REVIEWS: Eminem – Marshall Mathers LP 2

Nostalgia can be a beast. It makes you wish for the “good ol’ days” like tennis skirts, combat boots, or when music video channels actually played music. The trigger down memory lane is usually hearing that one song or album from that time. With Eminem’s new album, Marshall Mathers LP 2, nostalgia is both its strength and weakness.

A continuation to his 2000 album, Marshall Mathers LP, Eminem revisits his Slim Shady persona which is still brash, comical, and insane. Songs like “Asshole” and “Bad Guy” —the sequel to “Stan”— will have listeners reminiscing and “Survival” being added to their workout playlist. The album’s production is serviceable with notable absences from Dr. Dre and Denuan Porter. However the main talk was Rick Rubin working with Em on this project. Sadly those tracks felt as if Rubin was trying to create the Beastie Boys album he never got the chance to. Most apparent is the lead single, “Berzerk” as it tried to recapture the vibe of the group. The song is fun for a while, but doesn’t fit Eminem’s lyrical dexterity. The problem with most of the Rubin tracks —like “Rhyme or Reason” or “Love Game“— they’re interesting, but not enough to hold your attention.

Age hasn’t slowed Eminem’s ability to produce tongue twisting, awe-inspiring lyrics, especially on the way too long “Rap God“. He can still out-rap your favorite artist with no problem. However, the same can’t be said about some of the content. They’re juvenile, misogynistic, and the homophobic F-word is littered every so often. Em seems to fall back into his old ways, weakening the potential of this album. Not to say there aren’t any introspective moments because there are some. “Headlights“, in particular, is an apology to his mother where he realizes she did her best. The resentment he felt toward her has soften, even to the point where he can’t listen to or perform “Cleanin’ Out My Closet” anymore.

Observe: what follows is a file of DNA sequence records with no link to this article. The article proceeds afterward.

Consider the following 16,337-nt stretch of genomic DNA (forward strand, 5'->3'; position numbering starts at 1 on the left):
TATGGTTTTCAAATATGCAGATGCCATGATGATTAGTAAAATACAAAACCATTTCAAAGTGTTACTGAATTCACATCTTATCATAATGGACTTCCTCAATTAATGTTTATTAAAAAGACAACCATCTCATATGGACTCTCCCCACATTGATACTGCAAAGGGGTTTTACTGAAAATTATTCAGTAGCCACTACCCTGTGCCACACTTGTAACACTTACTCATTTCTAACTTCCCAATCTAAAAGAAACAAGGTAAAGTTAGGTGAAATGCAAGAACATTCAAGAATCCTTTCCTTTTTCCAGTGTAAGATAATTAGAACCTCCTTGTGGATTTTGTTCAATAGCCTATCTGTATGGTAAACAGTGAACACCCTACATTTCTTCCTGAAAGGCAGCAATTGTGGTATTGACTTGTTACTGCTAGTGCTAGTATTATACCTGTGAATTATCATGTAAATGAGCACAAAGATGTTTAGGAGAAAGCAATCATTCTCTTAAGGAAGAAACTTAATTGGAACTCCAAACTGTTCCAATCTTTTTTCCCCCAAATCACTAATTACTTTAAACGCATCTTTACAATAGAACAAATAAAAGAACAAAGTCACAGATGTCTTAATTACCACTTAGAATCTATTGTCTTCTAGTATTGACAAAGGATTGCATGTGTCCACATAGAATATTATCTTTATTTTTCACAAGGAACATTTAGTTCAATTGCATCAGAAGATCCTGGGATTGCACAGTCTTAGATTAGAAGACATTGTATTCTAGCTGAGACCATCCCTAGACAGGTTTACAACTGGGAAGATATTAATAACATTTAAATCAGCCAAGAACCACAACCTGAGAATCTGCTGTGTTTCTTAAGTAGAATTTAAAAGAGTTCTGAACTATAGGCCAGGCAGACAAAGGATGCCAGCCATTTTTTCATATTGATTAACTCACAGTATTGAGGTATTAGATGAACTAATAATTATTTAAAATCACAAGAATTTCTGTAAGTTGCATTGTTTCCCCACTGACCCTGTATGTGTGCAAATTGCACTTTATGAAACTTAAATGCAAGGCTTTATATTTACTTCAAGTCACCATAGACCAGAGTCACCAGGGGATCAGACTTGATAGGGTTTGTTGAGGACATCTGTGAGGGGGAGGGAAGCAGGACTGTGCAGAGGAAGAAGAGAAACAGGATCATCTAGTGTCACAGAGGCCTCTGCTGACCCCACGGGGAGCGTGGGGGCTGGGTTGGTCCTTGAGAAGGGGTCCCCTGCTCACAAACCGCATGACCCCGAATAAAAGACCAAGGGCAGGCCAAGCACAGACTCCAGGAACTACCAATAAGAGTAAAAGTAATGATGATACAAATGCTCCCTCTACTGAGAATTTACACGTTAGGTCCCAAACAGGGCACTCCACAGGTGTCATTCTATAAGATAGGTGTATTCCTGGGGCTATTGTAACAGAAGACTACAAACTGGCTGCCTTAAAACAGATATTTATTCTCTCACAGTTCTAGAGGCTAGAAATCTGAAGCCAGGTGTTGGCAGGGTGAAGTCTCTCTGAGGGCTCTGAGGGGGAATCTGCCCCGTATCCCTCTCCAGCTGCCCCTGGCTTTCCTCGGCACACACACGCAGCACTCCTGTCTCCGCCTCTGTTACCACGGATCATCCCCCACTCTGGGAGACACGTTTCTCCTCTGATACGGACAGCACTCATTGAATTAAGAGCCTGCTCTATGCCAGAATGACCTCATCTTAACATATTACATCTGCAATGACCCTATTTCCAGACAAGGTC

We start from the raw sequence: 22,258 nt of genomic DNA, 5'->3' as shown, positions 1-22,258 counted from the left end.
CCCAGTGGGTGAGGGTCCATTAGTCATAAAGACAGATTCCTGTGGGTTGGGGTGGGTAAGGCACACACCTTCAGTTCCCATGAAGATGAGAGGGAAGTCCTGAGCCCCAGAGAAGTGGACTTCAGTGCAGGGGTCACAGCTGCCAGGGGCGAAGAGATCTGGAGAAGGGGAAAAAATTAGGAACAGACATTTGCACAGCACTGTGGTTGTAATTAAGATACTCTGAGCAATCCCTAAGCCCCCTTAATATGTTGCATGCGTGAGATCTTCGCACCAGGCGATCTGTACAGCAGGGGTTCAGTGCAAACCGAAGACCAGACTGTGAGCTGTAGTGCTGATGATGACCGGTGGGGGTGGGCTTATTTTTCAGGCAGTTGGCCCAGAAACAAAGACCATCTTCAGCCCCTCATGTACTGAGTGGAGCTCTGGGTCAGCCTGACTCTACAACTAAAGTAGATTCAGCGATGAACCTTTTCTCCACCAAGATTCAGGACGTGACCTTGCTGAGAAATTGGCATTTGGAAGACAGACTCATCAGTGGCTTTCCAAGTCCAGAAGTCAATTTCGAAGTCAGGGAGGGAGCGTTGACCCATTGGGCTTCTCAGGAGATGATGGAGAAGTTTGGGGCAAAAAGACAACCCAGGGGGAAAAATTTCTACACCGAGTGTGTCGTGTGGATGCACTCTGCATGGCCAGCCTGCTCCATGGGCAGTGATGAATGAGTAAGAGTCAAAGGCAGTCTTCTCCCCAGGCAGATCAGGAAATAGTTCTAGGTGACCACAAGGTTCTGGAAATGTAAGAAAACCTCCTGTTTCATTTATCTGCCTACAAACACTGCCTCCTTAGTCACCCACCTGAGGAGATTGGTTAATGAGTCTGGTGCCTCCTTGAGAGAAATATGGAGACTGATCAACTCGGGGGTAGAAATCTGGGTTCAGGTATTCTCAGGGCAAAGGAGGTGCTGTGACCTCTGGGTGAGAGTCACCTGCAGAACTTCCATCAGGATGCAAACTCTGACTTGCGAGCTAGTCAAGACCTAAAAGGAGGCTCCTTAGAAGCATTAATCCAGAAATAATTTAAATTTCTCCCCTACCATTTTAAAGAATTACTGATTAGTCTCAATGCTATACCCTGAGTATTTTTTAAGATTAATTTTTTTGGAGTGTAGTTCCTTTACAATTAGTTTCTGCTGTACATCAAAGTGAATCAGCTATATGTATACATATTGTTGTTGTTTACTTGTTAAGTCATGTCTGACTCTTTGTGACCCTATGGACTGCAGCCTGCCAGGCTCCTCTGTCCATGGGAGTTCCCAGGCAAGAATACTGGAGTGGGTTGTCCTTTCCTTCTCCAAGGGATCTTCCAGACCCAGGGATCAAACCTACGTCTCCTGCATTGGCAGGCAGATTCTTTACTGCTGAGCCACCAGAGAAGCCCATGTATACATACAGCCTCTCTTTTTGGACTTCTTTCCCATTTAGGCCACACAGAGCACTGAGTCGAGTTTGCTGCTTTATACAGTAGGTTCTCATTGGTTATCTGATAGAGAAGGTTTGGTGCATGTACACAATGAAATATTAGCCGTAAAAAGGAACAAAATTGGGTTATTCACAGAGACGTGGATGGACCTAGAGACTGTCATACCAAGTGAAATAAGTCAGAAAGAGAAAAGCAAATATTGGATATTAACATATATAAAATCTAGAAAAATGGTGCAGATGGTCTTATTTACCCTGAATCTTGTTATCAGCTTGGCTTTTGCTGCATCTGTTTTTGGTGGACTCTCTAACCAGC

Marshall Mathers LP 2 can be viewed as the epilogue to the Slim Shady saga. Hints can be found in”Evil Twin“, “Legacy‘, and the second part of “Bad Guy”. Slim was a means to an end but now as Em takes steps to evolve as an emcee and a man, it’s time to finally let that persona rest. Eminem has realized the after effects of a nostalgic high: while you may be able to go home again, it’s best you don’t.